At the end of January, U.S. President Obama and his administration announced an unprecedented initiative to allow oil and gas drilling off the coasts of the mid-Atlantic States. It sets the stage for eventual development of the region’s outer continental shelf and its estimated holdings of some $23-170billion of energy resources. This is part of a broader package of policies intended to generate a balanced compromise between the demand to further leverage America’s rich oil and gas reserves, and the need to protect the nation’s most pristine environments. This package was rolled out, via two announcements, during the last week of January and calls for opening up new areas to oil and gas prospecting whilst closing off others, including a key wilderness area in Alaska. Designating a National Wilderness Area On January the 25th, the White House announced that President Obama would propose that Congress designate 12 million of the Arctic National Wildlife Refuge’s (ANWR) and 19 million acres in Alaska, as wilderness. That designation provides the strongest level of federal protection afforded to public lands, and would, in effect, make that territory off-limits to oil and gas development. This would be the largest wilderness designation in the fifty years following the enactment of the Wilderness Act. Created in 1980 by President Jimmy Carter, ANWR is home to a vast array of wildlife, including caribou, grey wolves, musk, oxen and a number of endangered species. It also holds vast reserves of oil and gas, including some 10.36 billion barrels of undiscovered technically recoverable oil, according to estimates of the U.S. Geological Service. Obama’s proposal to designate ANWR a wilderness [...]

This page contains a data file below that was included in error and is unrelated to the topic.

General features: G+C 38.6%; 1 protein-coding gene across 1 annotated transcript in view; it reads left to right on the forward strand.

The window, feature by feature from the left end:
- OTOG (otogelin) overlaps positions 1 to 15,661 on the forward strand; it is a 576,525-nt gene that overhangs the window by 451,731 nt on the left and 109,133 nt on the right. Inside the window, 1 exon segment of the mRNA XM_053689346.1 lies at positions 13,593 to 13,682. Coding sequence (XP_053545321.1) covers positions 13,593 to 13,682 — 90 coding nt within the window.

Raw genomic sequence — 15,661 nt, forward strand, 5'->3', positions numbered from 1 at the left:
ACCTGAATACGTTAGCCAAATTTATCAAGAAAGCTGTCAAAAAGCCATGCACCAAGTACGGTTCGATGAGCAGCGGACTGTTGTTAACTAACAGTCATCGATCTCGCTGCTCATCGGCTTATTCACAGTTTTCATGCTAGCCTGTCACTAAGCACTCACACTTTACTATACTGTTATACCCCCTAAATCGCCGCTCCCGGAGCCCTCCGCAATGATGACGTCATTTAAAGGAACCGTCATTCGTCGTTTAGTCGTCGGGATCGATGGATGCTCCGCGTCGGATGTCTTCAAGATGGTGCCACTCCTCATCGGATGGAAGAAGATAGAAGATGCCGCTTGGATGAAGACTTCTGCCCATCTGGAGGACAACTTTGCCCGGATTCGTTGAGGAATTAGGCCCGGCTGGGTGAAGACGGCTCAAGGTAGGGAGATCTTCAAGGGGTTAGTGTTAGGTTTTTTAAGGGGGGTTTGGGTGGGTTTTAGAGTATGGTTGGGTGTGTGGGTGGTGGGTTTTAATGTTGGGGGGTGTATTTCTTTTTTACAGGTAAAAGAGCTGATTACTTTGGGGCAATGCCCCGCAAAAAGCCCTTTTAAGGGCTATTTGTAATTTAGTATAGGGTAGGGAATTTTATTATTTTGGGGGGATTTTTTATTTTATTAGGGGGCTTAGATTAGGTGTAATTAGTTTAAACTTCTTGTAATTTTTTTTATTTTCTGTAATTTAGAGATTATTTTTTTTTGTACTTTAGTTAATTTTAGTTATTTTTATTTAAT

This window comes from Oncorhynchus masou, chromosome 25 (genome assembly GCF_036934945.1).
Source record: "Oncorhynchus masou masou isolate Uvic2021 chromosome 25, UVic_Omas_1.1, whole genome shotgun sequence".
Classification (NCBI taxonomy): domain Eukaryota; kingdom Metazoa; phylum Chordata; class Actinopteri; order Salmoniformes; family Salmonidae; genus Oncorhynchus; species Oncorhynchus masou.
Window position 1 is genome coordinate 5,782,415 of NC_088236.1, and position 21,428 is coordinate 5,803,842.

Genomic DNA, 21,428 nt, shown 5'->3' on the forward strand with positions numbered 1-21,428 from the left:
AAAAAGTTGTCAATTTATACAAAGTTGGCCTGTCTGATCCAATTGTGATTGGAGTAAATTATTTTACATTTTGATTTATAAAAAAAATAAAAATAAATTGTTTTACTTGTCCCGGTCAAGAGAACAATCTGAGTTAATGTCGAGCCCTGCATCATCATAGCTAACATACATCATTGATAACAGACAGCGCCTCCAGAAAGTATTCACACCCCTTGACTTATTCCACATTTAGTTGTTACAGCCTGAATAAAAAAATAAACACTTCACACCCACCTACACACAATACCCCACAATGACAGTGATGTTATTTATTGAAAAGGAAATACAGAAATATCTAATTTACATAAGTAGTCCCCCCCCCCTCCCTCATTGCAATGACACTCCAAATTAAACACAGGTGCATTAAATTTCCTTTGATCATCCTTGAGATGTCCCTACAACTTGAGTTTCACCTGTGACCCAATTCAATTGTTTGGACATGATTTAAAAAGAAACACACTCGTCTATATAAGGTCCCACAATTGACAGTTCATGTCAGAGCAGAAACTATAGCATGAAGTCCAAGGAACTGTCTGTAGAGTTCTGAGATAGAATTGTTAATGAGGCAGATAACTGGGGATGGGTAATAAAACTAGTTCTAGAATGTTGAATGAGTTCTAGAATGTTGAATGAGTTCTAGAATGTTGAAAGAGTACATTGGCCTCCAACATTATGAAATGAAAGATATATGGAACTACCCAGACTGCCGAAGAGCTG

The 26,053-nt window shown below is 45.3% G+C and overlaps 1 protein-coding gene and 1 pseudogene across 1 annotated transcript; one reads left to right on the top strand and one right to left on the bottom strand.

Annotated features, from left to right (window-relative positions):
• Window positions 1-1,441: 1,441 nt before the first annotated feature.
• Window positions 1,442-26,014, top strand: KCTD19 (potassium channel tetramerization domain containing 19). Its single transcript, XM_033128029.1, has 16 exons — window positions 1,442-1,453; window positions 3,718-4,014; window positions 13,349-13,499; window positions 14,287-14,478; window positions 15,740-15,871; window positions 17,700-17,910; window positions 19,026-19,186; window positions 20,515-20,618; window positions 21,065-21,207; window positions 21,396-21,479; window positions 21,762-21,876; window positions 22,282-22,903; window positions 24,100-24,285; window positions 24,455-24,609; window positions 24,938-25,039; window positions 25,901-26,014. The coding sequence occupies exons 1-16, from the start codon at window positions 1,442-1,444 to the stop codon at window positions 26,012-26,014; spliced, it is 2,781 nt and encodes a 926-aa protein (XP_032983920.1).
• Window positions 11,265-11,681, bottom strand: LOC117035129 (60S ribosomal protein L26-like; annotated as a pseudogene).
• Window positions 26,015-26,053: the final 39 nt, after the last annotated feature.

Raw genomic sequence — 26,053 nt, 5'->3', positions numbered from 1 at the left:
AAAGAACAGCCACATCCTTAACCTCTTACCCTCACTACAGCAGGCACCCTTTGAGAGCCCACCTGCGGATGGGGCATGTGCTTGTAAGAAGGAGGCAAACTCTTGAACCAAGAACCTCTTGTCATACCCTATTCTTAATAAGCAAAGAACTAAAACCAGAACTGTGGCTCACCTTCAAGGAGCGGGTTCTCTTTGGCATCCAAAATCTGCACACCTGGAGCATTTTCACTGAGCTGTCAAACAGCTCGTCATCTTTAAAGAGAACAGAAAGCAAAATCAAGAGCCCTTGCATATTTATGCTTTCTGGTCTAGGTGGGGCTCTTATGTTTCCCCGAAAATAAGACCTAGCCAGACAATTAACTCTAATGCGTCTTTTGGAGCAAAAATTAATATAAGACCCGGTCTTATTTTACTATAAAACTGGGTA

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We represent the widely understood Central Europe energy sector (electricity generation, distribution and transmission, renewables, gas, oil, heat generation and distribution, chemical industries, etc.), universities and scientific institutions.